By Roger Yu , from USA TODAY
President Trump’s order to scrap U.S. participation in the 12-nation Trans-Pacific Partnership agreement reverses decades of pro-trade policies pursued by his predecessors.
Trump isn’t entirely opposed to trade deals. But as a real estate developer accustomed to prolonged negotiations, he sees the multilateral treaty as a pact filled with superfluous concessions to other nations. Wilbur Ross, his Commerce secretary nominee, told lawmakers during a confirmation hearing last week that he will sell the idea to Trump that the U.S. should seek more agreements between the United States and one other country, which are “easier and quicker to negotiate” than those involving multiple nations.
ARGUMENT AGAINST TPP
In opposing the deal, labor unions are primarily concerned that the TPP inhibits domestic investment, particularly in manufacturing, by offering benefits to U.S. companies that relocate operations and jobs abroad. They say it also loosens restrictions on foreign companies that export to the U.S., hurting domestic competitors.
For example, the agreement with South Korea requires that only 35% of the parts of products coming into the U.S. duty-free originate in Korea, which means the rest could come from parts made in China or other places, according to the Communications Workers of America. The TPP could be used as a “backdoor” for Chinese products to come into the U.S. duty-free and hurt domestic competitors, it said.
About 448,000 U.S. jobs could be lost if the TPP were enacted, according to a study by Tufts University’s Global Development and Environment Institute.
Critics also say the TPP would be the latest in a string of failed trade policies that have contributed to wage stagnation in the U.S. Working-class Americans already lose about $1,800 annually because wages have been depressed by companies choosing to operate in countries with lower wages, according to the left-leaning Economic Policy Institute. “It’s a race to the bottom on wages,” said Robert E. Scott, senior economist for the institute.
A NEUTRAL ASSESSMENT
In a report last year, the U.S. International Trade Commission, a nonpartisan federal agency, had a more optimistic outlook, saying the agreement would result in a net increase of 128,000 full-time jobs in 15 years. But the agency estimated that the TTP would boost U.S. gross domestic product only by a modest 0.15%, or $42.7 billion, by 2032.
Output in manufacturing, natural resources and energy would drop of 0.1% with the TPP agreement in place, the agency predicted. In 15 years, output would grow 0.5% in the agriculture industry and 0.1% in the services sector, the ITC said.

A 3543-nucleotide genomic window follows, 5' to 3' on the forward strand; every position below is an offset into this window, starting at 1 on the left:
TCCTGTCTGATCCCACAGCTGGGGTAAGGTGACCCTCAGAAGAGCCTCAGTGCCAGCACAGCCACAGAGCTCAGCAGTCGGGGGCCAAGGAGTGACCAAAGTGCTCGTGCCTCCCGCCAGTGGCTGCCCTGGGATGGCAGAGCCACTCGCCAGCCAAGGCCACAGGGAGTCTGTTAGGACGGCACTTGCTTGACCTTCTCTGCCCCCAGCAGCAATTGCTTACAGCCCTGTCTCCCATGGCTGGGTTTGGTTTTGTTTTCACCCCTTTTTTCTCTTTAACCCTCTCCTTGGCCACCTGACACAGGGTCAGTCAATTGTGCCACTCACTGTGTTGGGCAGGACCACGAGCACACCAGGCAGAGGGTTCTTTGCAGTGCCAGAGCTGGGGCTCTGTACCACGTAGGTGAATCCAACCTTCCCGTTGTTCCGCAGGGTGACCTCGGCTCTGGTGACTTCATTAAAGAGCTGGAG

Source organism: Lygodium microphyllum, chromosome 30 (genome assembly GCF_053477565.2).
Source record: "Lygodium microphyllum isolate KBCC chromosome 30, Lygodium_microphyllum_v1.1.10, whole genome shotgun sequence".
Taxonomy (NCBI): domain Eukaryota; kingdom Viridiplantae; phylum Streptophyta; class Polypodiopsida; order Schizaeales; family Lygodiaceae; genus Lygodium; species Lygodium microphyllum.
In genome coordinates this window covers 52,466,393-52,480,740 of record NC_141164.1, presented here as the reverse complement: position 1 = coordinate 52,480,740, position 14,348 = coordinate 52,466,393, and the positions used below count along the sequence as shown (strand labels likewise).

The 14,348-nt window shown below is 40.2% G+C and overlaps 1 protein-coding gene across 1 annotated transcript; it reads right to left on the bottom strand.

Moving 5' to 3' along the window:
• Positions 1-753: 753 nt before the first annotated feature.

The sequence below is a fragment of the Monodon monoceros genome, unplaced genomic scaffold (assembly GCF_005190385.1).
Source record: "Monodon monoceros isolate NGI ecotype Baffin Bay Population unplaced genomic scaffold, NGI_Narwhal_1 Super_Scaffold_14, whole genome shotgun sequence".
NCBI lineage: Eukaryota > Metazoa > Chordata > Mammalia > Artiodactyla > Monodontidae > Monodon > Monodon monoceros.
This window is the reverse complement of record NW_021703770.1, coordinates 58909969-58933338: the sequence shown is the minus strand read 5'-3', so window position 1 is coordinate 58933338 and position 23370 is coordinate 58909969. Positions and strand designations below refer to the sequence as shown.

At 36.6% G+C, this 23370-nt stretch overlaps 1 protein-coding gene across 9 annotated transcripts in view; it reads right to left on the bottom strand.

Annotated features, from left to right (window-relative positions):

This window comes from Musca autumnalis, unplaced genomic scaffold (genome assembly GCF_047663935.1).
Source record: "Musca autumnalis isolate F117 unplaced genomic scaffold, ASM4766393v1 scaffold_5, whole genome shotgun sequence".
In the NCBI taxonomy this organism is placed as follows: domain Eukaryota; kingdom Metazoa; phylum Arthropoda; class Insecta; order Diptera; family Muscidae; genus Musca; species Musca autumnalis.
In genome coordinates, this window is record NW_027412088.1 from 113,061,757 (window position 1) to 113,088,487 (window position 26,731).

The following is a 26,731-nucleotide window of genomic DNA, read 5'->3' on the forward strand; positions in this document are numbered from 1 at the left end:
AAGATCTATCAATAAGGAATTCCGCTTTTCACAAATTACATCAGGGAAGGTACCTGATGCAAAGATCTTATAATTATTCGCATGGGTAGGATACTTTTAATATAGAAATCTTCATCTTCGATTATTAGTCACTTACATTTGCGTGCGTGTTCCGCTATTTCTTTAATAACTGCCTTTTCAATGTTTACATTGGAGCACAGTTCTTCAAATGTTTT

The ITC concluded that the TPP would contribute to modest growth in American companies’ business abroad. U.S. exports and U.S. imports are projected to grow by 1% and 1.1%, respectively, in 15 years as a result of the TPP.
ARGUMENT FOR TPP
Former president Barack Obama said the TPP’s benefits would touch many sectors of the U.S. economy. “Building walls to isolate ourselves from the global economy would only isolate us from the incredible opportunities it provides,” he said.
“Although it is correct that TPP goes beyond previous trade agreements, it also reduces traditional tariffs and quotas,” Jeffrey Frankel, professor of capital formation and growth at Harvard Kennedy School, said in an editorial for The Boston Globe. “It is true that the United States will not be lowering many such import barriers under TPP, because we don’t have many. But other members around the Pacific Rim have lots. TPP will lower their trade barriers.”
The ITC said some details of the agreement — such as rules for protecting data flows and establishing standards for customs, sanitary conditions and intellectual property rights — would be more difficult to quantify but be just as beneficial to U.S. exporters. “TPP would generally establish trade-related disciplines that strengthen and harmonize regulations, increase certainty, and decrease trade costs for firms that trade and invest in the TPP region,” the ITC said.
Contributing: Brent Snavely and Chrissie Thompson, USA TODAY Network